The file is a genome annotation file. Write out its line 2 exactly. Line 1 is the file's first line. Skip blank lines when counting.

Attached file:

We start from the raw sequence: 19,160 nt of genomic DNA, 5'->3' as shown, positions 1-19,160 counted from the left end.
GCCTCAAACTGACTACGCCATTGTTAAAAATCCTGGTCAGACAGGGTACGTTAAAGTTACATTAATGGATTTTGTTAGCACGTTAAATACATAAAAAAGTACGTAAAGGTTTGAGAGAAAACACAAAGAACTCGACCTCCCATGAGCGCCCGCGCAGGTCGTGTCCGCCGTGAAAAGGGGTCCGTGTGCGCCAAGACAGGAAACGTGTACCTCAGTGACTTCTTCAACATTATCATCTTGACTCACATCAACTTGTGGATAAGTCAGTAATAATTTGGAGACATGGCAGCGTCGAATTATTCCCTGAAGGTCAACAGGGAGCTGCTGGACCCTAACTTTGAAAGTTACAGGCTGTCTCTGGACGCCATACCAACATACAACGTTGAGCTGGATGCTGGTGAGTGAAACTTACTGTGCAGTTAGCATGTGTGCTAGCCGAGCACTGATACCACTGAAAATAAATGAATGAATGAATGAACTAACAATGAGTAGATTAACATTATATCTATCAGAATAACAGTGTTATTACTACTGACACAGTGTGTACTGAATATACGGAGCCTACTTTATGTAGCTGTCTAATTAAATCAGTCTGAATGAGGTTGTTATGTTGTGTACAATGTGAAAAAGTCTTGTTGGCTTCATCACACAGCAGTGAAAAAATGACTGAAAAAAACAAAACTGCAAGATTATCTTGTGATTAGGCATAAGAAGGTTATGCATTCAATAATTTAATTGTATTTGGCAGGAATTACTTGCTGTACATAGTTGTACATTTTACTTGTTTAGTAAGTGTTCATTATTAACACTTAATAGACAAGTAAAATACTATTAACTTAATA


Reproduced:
GCCTCAAACTGACTACGCCATTGTTAAAAATCCTGGTCAGACAGGGTACGTTAAAGTTACATTAATGGATTTTGTTAGCACGTTAAATACATAAAAAAGTACGTAAAGGTTTGAGAGAAAACACAAAGAACTCGACCTCCCATGAGCGCCCGCGCAGGTCGTGTCCGCCGTGAAAAGGGGTCCGTGTGCGCCAAGACAGGAAACGTGTACCTCAGTGACTTCTTCAACATTATCATCTTGACTCACATCAACTTGTGGATAAGTCAGTAATAATTTGGAGACATGGCAGCGTCGAATTATTCCCTGAAGGTCAACAGGGAGCTGCTGGACCCTAACTTTGAAAGTTACAGGCTGTCTCTGGACGCCATACCAACATACAACGTTGAGCTGGATGCTGGTGAGTGAAACTTACTGTGCAGTTAGCATGTGTGCTAGCCGAGCACTGATACCACTGAAAATAAATGAATGAATGAATGAACTAACAATGAGTAGATTAACATTATATCTATCAGAATAACAGTGTTATTACTACTGACACAGTGTGTACTGAATATACGGAGCCTACTTTATGTAGCTGTCTAATTAAATCAGTCTGAATGAGGTTGTTATGTTGTGTACAATGTGAAAAAGTCTTGTTGGCTTCATCACACAGCAGTGAAAAAATGACTGAAAAAAACAAAACTGCAAGATTATCTTGTGATTAGGCATAAGAAGGTTATGCATTCAATAATTTAATTGTATTTGGCAGGAATTACTTGCTGTACATAGTTGTACATTTTACTTGTTTAGTAAGTGTTCATTATTAACACTTAATAGACAAGTAAAATACTATTAACTTAATA